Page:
A sexual predator in Connecticut that used MySpace to meet his 12-15 year old female victims is going to jail for 20 years, according to this television news source. While this might not be the first incidence of a sexual predator linked to a social networking site being sentenced, it is the first I’ve heard about.
As all of you readers know – I believe using age and identity verification on social networking sites will help protect kids. But certainly it isn’t the silver bullet. It is only one piece of the solution. Other pieces include law enforcement bringing to trial accused predators and then punishing those convicted, and parents being aware and involved.
Does your child have a MySpace account? Do you know what’s on their profile? Do you know who they are chatting with?
In a link related to this news story, the television station gives characteristics of an online predator and offers tips to parents on how to protect your children. Because I think these are very important for you to know I don’t want to rely just on you clicking this link to see the information, I’m republishing it in this post:
Characteristics of an Online Predator
- Most commonly male
- 30 to 65 years old
- Has a middle- to upper-middle class lifestyle
- Usually a college graduate
- Commonly married in the past or is currently married
- Often has children of his own that are older than the children he is chatting with
How Sexual Predators Communicate
- Web sites
- Public and private chat rooms
- Instant messaging programs
Police say the ultimate goal of an Internet predator is to meet their victim face-to-face and the predator will say and do anything in order to do so.
Steps Predators Take to Meet Victims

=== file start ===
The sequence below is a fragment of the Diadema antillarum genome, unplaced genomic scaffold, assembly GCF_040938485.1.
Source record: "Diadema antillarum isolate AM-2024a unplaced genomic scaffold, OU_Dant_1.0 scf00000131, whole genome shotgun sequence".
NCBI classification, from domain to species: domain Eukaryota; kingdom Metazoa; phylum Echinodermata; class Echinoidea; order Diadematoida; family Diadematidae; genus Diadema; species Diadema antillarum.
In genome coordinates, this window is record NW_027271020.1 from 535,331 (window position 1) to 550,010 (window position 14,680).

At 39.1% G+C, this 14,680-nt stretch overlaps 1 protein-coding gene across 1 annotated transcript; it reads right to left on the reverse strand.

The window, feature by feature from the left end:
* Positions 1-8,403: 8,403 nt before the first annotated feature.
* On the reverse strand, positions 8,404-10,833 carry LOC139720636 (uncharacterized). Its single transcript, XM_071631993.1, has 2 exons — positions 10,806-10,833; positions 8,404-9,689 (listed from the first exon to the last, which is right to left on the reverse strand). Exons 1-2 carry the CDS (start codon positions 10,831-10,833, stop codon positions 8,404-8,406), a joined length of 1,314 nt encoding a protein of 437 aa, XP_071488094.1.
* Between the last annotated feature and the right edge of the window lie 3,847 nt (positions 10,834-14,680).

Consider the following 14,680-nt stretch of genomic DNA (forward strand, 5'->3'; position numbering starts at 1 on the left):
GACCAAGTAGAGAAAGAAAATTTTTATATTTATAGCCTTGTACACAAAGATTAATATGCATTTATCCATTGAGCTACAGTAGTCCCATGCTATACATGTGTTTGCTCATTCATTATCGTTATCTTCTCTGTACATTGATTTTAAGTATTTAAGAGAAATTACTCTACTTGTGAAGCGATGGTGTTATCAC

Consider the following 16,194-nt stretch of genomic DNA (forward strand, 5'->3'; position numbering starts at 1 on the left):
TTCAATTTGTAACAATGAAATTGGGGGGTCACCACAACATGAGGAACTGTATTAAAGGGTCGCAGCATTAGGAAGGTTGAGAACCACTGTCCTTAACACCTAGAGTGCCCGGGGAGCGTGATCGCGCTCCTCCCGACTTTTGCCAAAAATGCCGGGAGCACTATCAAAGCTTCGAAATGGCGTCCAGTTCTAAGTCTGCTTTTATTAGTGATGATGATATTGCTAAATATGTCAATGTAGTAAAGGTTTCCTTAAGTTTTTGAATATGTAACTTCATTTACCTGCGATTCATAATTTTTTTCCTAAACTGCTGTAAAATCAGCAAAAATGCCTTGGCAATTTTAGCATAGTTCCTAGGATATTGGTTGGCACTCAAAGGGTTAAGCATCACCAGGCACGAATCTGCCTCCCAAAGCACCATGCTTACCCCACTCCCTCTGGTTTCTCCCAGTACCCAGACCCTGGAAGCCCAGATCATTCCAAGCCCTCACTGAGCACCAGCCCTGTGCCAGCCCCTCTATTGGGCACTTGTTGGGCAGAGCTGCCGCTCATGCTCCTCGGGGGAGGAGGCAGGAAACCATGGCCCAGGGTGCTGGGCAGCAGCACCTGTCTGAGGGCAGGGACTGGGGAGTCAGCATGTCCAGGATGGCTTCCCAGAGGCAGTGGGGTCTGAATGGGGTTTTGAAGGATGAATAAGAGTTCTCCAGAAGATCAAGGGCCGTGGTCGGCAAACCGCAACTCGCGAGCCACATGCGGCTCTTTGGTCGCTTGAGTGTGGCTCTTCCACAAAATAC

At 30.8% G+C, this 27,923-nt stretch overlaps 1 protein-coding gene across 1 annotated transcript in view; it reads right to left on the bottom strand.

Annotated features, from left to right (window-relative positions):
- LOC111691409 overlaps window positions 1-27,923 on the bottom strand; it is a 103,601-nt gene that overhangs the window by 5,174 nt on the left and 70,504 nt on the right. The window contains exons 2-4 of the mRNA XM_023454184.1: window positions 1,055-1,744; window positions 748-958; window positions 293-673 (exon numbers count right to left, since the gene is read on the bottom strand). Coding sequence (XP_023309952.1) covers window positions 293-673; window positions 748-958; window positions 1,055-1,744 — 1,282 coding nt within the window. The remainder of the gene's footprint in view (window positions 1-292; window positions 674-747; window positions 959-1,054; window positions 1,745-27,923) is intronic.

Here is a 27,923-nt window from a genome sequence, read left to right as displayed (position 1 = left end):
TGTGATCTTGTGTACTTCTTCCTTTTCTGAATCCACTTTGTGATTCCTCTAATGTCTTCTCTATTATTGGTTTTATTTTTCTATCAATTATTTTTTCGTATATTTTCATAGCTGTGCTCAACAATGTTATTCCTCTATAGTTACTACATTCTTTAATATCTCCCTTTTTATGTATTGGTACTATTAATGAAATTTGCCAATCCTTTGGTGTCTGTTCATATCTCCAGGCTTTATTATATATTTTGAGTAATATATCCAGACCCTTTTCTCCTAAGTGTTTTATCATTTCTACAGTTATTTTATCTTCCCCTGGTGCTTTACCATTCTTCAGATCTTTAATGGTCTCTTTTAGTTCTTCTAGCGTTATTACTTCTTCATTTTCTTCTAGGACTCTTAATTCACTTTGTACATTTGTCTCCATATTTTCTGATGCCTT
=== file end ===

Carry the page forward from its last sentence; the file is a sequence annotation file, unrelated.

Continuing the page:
- Appear familiar: They will mold themselves into something appealing and interesting to the child.
- Develop trust: Listen to the child and sympathize with his/her problems.
- Establish secrecy: Encourages the child to keep their relationship a secret.
- Remove sexual barriers: Feeds off sexual curiosity and slowly introduces sexual content or pictures, commonly done using Web cameras.
- Direct intimidation: Make threats if the child attempts to stop communication or refuses to meet in person.
How To Protect Your Child
- Put the computer in an open space
- Do not allow computers in the child’s bedroom
- Explain that the use of the Internet is a privilege
- Outline family rules concerning the use of the Internet
- Ask your child they know about the Internet, which chat rooms they use, how many screen names they have and how many profiles they have on the Internet
- Ask your child to see their profile and buddy lists
- Stay calm and talk to your child without making accusations. Explain to him/her that if they get a picture, or if someone says something that makes them feel uncomfortable, to tell someone
- Explain that they will not get in trouble for telling a parent